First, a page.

Tuatara: Volume 4, Issue 1, July 1951
Those members of our community who are prone at times to wander and explore in the native bush may have come across objects which when dug up from the forest floor resembled that shown in the accompanying illustration. Such objects are popularly known as ‘Vegetable Caterpillars’; and much argument has ensued amongst learned gentlemen as to whether they are animals or plants. True, at the commencement of its existence the vegetable caterpillar is a free-living animal; but in the course of its life the caterpillar becomes attacked by a species of those lowly forms of plant-life known as fungi; and there can be no doubt that the Vegetable Caterpillar as found is essentially a plant.
The “vegetable caterpillar,” Cordiceps robertsii
J. T. Salmon Photo
The fungi are a large group of more or less simply organized plant forms characterized by the absence of chlorophyll — the green colouring matter of flowering plants, and by the fact that they reproduce by means of spores. In their mode of life they are either parasitic, depending upon the living tissues of plants and animals for their food, or they may be saprophytic, obtaining their nourishment from decaying organic matter. The edible mushroom is a fungus, so also are toadstools, rusts, smuts, and the moulds that appear on stale bread, jam, and other foods. However, the similarity between such a well-known fungus as the mushroom, and the vegetable caterpillar, at first sight may not be very apparent. Let us examine a mushroom. It consists of three main portions, a root-like structure referred to as the mycelium, a stalk, and an upper expanded portion which carries the spores. A spore is not a true seed; but it is capable of germination. This commences by the spore expanding somewhat and putting forth a small tube which soon commences to branch in all directions, forming a network of tubes or hyphae collectively referred to as the mycelium. The mycelium permeates throughout the nutrient matter on which the fungus is growing. Soon a number of hyphae fuse and grow upwards to form a stalk which later expands into the characteristic button-shaped head of the mushroom. This expanded portion contains on its lower-gilled page 2 surface the fruiting or spore-bearing area of the plant. Now, to return to the vegetable caterpillar: The larger part filling the caterpillar skin is the mycelium, the long, slender portion is the stalk formed from a number of hyphae, while the upper portion of the stalk is covered with the spore-bearing tissue corresponding to the gills of the mushroom head.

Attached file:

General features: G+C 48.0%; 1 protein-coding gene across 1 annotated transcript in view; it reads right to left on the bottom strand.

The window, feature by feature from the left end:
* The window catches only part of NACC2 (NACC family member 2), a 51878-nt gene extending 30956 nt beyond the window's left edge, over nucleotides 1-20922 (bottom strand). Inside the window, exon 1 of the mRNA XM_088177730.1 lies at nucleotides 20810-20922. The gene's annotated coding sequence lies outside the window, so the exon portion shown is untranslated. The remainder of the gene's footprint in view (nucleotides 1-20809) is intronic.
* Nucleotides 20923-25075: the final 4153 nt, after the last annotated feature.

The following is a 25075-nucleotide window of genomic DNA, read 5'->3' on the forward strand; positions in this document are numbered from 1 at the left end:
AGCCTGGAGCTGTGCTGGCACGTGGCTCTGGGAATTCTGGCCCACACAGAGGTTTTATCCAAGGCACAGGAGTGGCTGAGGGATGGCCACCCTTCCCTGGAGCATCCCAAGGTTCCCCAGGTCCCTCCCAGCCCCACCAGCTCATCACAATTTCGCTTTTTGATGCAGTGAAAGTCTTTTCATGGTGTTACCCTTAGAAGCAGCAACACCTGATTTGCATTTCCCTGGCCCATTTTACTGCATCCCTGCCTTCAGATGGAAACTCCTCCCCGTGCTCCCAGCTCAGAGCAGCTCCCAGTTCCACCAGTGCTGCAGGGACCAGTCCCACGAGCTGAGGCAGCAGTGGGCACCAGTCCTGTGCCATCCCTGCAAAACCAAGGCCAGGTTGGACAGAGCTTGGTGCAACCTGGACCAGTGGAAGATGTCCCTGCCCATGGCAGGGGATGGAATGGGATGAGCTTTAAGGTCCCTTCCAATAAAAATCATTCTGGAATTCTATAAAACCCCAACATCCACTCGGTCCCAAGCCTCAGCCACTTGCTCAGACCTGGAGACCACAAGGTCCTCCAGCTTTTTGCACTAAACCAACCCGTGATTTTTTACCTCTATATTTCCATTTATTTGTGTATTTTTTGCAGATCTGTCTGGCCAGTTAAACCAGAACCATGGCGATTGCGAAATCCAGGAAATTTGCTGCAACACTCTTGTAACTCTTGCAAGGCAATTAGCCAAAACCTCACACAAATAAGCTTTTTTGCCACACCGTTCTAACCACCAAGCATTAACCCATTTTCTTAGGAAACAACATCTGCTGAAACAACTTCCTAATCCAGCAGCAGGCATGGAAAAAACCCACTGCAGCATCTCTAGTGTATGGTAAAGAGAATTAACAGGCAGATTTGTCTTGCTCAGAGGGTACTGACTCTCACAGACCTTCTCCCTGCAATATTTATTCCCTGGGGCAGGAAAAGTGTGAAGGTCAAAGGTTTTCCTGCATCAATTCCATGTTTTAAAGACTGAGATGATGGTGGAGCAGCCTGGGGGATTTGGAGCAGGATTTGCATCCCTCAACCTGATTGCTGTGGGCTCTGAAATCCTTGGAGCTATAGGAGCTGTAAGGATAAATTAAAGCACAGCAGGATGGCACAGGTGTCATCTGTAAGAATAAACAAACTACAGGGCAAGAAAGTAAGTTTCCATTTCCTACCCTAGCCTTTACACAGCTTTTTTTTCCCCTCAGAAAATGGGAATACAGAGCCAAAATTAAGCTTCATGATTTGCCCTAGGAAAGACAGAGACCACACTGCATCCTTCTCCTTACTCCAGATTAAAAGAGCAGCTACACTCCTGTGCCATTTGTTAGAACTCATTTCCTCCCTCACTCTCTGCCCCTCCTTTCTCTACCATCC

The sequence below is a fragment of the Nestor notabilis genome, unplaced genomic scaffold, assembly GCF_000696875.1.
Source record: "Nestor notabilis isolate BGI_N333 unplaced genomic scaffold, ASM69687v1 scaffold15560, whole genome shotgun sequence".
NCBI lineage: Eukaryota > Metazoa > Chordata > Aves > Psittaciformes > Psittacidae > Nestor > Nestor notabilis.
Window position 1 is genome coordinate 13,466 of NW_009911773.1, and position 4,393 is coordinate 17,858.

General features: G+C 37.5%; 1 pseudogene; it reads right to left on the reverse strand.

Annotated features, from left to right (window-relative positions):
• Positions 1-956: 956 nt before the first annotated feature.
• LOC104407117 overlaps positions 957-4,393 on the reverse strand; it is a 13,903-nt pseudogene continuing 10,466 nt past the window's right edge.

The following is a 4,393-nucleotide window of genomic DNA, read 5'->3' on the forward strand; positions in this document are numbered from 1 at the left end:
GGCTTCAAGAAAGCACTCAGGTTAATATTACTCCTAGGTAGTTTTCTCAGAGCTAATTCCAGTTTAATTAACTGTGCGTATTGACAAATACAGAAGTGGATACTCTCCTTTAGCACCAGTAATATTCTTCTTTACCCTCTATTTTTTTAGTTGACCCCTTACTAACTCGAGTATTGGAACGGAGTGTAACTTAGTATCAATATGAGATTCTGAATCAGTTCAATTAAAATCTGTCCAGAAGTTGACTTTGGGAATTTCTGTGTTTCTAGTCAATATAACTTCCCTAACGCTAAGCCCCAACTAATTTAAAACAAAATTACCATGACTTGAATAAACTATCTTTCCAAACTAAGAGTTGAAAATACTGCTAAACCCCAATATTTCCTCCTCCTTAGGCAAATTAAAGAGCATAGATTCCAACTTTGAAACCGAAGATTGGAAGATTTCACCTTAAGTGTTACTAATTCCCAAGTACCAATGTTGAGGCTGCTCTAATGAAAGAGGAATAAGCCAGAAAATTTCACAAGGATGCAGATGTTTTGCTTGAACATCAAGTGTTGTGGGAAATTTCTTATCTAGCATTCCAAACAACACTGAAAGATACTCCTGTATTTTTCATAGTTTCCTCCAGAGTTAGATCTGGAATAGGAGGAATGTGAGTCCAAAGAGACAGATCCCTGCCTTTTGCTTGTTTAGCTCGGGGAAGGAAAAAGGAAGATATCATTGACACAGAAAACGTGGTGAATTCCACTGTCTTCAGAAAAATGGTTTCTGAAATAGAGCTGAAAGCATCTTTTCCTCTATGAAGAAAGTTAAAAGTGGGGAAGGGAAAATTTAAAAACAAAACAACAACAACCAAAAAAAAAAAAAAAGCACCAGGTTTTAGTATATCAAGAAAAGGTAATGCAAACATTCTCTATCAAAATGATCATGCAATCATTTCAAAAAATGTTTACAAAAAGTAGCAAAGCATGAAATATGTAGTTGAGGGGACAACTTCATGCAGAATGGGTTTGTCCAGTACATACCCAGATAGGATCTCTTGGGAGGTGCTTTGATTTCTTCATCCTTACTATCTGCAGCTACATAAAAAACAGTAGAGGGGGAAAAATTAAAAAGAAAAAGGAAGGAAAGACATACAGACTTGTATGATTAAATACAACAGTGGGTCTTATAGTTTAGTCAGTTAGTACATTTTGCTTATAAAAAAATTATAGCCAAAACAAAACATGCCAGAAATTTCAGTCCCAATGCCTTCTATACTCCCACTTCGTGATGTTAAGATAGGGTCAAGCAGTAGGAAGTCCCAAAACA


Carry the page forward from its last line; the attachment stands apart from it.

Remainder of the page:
There is in New Zealand a group of moths belonging to the genus Porina. The caterpillars of these moths live in the soil, feeding upon the roots of grasses and young plants. Sometimes it happens that a spore of a fungus known as Cordiceps robertsii settles upon the caterpillar and commences to germinate. The position most favourable for germination appears to be in the head or between the head and second segment of the caterpillar. Delicate hyphae grow into the body of the caterpillar in its subterranean habitat, consuming its nutrient substance and ultimately killing it. The body of the caterpillar becomes completely replaced by the mycelium of the fungus, and only the skin remains; but it keeps its original shape. The fungus then sends up a stalk to a little above the surface of the ground. If examined, the upper portion will be found to be slightly thickened and of a velvety texture. It produces the spores, which are blown off and distributed by the wind, thus affording opportunity for the whole life cycle to be repeated.
A group of “Vegetable cicadas,” Cordiceps sinclairii
J. T. Salmon Photo
The caterpillars of the moths Porina signata and Porina enysii, probably supply the greater proportion of the vegetable caterpillars; but other Porina larva no doubt are parasitized by Cordiceps robertsii also. A larva of the allied Puriri moth (H. virescens) has been reported as attacked and converted to a vegetable caterpillar by this fungus.page 3
There is in New Zealand another species of Cordiceps, Cordiceps sinclairii, which attacks the subterranean nymphs of cicadas in much the same way as the Porina caterpillars are attacked. In the case of sinclairii, however, the stalk, which usually grows out from between the head and first segment, is branched. There may be just a few branches or there may be a large number, in which case the whole structure is not unlike the antlers of a deer. Hyphae may issue from other parts of the insect's body as well as, for instance, from the leg joints or from the edges of the body segments.
After fruiting has occurred, the fungus dies; but the original shape of the insect's body has been preserved. In texture it is tough and woody; in fact, it may be snapped across, when it breaks cleanly like the dead twig of a tree.
The Vegetable Caterpillar is found throughout New Zealand, being particularly plentiful in the Rotorua District throughout all types of forest. The genus Cordiceps is not confined to New Zealand, however, as a large number of specimens are known from many other countries, about 160 in all; but the largest and finest specimens are found in Australia and New Zealand.